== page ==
One of the mysteries of the English language finally explained.
Hulled or crushed grain, especially oats.
- ‘Soba may be the ultimate Japanese noodle: moistly crunchy groats temporarily transformed, as if by magic, into pasta; fragile, earthy strands of buckwheat that cohere just long enough to travel on chopsticks to your mouth.’
- ‘She alternates amaranth, brown rice, buckwheat groats, kamut, and millet.’
- ‘One cup of groats has 6 grams of fiber and is also rich in copper, niacin, folate, iron, magnesium, manganese, phosphorus and zinc.’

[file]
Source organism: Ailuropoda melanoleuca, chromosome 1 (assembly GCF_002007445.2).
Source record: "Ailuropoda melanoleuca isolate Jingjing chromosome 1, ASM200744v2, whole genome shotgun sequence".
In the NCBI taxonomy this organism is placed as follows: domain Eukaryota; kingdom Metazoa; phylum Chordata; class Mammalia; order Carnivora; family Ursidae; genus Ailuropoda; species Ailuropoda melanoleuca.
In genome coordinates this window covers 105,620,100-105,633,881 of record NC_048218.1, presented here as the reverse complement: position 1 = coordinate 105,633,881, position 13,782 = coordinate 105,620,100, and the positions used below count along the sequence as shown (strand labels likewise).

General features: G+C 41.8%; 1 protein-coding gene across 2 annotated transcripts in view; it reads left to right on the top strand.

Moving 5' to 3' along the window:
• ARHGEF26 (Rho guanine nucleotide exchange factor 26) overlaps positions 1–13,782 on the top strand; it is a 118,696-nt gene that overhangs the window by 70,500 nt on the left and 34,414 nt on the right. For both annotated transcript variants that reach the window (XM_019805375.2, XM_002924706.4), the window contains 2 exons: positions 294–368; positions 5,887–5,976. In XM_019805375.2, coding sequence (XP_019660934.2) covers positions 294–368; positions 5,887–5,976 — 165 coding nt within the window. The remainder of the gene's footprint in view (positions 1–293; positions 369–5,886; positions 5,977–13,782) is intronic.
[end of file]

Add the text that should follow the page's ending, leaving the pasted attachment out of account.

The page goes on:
- ‘Sprinkling the starter diet or a small quantity of oat groats on the mat close to the feeder allows the pigs to become acquainted with the feeder.’
- ‘Certain Council regulations provided that production refunds should be payable for maize starch, but that they should be abolished in the case of maize groats and meal, which were used in the production of beer.’
Late Old English grotan (plural): related to grit and grits.
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